Learning Objectives

Identify factors that should be considered when choosing language to be used in your speech

Key Takeaways

Key Points

  • Make sure that every word in your speech has a purpose for being in your speech. Don’t waste any words and commit to writing multiple drafts to refine and hone your speech.
  • Always think about your audience and venue: who are they and why are they there? Considering these factors will help inform what language is best to use in your speech.
  • What are the overall goals, objectives or purpose you have for speaking? Think about this so that you can work backwards to select the right language to achieve those goals, objectives or purpose.

Key Terms

  • venue: A place, especially the one where a given event is to happen.
  • Objective: not influenced by irrational emotions or prejudices; based on facts or evidence.

Ways of Thinking About Language

An audience reacts to a speech.

Thinking about LanguageĀ : What lasting impression do you want to leave with your audience? What are the goals and objectives of your speech?

Select the Best Wording

When writing your speech, it’s imperative that each and every word is carefully selected for inclusion in your speech. Each word should serve a purpose–to advance your logic and address your speech subject in some way. How you organize your speech, outline your thesis and supporting arguments, as well as the ways you describe those points are all essential to crafting the best speech you can. Devoting yourself to the creation of multiple drafts of your speech ensures that you are honing and refining your speech down to its most effective words and parts.

Consider Your Audience

Who will be listening and watching your speech? Why are they there and what do they want? You’ll want to not only fully understand your audience for who they are, as this may inform you of their experience with your subject, but you’ll also want to understand what has brought them to your speech in the first place. In thinking very specifically about the groups and types of people attending your speech, you can more finely tailor the language of your speech.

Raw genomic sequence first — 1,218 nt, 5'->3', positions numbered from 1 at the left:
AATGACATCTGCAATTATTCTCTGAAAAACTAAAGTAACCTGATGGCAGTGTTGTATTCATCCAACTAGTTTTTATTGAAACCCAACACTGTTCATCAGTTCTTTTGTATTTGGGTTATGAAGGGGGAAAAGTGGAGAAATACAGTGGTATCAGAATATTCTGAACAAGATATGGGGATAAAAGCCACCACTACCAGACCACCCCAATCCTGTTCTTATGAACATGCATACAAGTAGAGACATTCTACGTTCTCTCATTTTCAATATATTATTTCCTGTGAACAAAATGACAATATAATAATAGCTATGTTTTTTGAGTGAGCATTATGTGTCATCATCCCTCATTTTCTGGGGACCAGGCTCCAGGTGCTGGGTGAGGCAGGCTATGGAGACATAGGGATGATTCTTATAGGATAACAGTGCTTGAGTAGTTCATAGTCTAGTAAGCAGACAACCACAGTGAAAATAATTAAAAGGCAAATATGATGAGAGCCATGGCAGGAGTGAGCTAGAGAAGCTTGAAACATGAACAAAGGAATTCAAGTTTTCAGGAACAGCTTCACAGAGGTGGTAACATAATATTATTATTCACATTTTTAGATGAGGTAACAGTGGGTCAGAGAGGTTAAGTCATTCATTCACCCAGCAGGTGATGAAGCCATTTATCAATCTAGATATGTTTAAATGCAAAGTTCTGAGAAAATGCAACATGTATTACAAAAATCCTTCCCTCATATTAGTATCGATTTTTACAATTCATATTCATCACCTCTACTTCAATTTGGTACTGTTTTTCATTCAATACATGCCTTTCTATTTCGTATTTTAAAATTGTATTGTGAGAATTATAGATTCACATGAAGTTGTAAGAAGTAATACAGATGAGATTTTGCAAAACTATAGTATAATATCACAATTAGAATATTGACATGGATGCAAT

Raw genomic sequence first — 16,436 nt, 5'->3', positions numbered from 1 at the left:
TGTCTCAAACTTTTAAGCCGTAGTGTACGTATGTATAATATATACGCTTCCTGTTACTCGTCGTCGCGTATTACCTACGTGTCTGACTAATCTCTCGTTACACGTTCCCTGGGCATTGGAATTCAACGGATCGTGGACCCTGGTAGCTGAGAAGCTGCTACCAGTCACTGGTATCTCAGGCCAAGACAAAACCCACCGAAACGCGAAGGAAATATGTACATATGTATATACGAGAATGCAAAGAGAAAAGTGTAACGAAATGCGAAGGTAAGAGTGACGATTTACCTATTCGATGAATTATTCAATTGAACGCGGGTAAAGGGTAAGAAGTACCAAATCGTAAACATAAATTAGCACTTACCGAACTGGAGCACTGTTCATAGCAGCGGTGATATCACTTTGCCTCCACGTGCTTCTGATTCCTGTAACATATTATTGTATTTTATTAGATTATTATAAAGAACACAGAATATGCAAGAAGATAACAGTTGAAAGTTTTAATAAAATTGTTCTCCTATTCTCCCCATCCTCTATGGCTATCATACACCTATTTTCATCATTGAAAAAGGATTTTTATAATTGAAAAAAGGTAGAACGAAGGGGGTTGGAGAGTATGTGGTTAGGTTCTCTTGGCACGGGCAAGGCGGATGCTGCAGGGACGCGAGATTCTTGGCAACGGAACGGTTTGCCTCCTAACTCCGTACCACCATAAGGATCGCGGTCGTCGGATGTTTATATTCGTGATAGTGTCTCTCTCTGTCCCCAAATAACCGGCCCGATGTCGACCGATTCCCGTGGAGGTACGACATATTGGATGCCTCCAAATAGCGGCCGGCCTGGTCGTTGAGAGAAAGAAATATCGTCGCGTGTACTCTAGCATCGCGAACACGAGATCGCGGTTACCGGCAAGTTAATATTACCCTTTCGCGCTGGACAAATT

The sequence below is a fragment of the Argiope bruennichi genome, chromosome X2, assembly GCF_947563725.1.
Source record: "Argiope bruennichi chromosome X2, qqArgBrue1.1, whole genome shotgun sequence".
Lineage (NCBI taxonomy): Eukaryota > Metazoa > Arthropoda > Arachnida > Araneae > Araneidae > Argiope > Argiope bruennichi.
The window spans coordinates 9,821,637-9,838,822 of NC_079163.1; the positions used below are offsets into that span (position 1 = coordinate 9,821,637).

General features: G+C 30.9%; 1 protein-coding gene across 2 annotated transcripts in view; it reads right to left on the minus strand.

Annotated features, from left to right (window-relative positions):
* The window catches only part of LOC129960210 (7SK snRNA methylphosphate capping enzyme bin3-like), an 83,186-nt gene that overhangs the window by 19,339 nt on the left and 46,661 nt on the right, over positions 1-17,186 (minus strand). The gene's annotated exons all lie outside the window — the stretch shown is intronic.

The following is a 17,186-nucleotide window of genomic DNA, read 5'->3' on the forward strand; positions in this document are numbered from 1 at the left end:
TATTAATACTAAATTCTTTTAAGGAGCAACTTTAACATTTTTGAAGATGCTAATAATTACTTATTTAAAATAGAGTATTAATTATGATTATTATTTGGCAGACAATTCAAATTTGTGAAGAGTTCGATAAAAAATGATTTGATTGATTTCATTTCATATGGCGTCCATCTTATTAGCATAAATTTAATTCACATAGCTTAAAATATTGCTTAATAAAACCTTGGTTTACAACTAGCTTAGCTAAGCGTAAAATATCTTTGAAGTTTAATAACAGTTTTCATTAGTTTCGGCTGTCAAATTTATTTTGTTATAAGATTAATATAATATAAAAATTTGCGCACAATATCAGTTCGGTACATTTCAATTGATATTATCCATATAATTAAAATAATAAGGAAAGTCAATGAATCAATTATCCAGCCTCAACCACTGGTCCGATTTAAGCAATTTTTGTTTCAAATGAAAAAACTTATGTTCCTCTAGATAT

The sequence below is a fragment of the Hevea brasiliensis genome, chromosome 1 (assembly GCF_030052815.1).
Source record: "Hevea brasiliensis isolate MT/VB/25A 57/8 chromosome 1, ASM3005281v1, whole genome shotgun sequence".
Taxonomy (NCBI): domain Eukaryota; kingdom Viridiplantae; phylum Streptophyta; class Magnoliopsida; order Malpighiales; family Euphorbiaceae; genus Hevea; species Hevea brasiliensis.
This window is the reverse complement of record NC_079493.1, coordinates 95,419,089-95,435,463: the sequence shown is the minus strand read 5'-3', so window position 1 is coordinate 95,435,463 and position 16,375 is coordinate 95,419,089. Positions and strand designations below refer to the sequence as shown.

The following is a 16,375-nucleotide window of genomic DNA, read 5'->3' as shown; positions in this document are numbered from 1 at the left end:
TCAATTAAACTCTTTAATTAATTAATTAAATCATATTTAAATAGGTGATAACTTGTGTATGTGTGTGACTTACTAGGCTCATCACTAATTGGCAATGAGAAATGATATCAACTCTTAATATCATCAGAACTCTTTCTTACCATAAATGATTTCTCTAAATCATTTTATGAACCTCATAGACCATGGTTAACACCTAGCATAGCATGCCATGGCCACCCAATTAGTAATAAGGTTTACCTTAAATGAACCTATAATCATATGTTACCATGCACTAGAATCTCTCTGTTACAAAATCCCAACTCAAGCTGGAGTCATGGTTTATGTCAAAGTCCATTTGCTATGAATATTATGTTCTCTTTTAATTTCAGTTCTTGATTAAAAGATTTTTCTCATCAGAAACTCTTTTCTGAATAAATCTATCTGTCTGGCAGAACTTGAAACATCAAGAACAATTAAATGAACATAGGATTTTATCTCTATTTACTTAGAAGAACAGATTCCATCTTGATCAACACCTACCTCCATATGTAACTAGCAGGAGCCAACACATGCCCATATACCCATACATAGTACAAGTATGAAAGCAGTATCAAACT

Consider Your Venue and Occasion

Understanding your speech venue and the occasion for your speech is just as important as getting to know your audience. Venue and occasion can often dictate both subject matter and formality of your speech. You want to make sure your languages both of those elements.

Your Overall Goals, Objectives and Purpose

Why are you giving a speech? What have you, from all the other people who could speak, been selected? What makes you the subject matter expert? Consider each of these questions as you prepare your speech. Knowing your purpose for speaking must be one of the guiding principles as you craft your thesis, supporting evidence and make your case to your audience. Thinking about what you want to achieve informs how you can establish a plan, that is, select the right language, to achieve that goal.